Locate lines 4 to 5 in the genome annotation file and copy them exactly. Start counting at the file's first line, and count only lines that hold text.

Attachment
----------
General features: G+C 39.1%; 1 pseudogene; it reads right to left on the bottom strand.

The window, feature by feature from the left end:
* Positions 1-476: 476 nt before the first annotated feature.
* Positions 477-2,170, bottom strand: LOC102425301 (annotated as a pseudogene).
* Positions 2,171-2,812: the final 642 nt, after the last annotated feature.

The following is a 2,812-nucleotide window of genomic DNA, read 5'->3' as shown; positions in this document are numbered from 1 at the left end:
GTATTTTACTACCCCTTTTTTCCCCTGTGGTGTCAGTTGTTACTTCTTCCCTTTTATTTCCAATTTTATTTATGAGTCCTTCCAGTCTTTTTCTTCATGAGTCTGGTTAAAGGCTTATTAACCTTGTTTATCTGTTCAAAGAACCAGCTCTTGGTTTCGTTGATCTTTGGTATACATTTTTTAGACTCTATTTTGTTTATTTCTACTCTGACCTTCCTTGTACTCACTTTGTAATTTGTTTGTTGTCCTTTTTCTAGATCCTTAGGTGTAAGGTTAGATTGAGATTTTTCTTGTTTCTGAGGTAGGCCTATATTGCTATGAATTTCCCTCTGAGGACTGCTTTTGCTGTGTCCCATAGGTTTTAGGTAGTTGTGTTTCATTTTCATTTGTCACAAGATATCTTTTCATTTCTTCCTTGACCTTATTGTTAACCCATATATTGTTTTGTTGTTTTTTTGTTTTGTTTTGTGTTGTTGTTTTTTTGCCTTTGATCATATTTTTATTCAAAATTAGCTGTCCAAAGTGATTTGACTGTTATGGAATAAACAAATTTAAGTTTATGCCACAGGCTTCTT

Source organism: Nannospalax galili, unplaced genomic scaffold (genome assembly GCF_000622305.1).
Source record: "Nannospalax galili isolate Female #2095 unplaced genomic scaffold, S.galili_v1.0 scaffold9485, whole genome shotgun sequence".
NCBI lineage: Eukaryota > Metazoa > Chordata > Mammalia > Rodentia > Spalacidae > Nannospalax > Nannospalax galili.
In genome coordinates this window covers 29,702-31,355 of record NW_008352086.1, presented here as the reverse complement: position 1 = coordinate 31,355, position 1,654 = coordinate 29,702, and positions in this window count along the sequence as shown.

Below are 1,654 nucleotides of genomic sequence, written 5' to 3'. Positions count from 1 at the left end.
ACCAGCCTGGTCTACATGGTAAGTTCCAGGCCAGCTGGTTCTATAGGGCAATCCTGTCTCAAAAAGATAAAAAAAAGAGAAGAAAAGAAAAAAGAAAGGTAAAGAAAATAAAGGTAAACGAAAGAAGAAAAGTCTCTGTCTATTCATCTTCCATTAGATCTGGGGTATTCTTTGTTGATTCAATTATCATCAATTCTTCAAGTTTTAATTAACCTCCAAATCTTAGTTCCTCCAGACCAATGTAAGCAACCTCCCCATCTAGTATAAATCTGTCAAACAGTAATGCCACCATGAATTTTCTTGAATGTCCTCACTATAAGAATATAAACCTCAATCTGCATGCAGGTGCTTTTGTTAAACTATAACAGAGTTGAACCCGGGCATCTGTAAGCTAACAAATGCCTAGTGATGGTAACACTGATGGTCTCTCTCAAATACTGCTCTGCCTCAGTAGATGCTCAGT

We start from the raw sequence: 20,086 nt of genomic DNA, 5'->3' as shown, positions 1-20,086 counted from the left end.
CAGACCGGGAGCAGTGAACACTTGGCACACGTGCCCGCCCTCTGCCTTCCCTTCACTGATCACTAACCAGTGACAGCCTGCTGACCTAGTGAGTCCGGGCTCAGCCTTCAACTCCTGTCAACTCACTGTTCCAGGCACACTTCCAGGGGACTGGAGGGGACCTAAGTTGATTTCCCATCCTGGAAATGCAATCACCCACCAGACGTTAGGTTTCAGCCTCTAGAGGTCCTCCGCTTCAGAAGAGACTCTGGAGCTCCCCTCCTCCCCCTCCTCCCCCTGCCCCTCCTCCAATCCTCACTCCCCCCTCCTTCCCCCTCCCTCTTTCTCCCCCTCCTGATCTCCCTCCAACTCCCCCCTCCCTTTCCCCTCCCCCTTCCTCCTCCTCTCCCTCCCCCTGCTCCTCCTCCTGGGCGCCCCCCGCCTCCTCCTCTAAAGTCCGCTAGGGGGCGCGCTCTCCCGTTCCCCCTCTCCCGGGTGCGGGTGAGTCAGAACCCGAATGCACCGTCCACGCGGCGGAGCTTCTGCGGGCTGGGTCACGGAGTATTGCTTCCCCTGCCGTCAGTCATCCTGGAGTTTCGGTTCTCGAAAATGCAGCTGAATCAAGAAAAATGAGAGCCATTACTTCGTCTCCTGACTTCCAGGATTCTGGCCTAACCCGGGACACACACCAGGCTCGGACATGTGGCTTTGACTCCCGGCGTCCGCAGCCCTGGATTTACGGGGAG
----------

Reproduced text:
* Positions 477-2,170, bottom strand: LOC102425301 (annotated as a pseudogene).
* Positions 2,171-2,812: the final 642 nt, after the last annotated feature.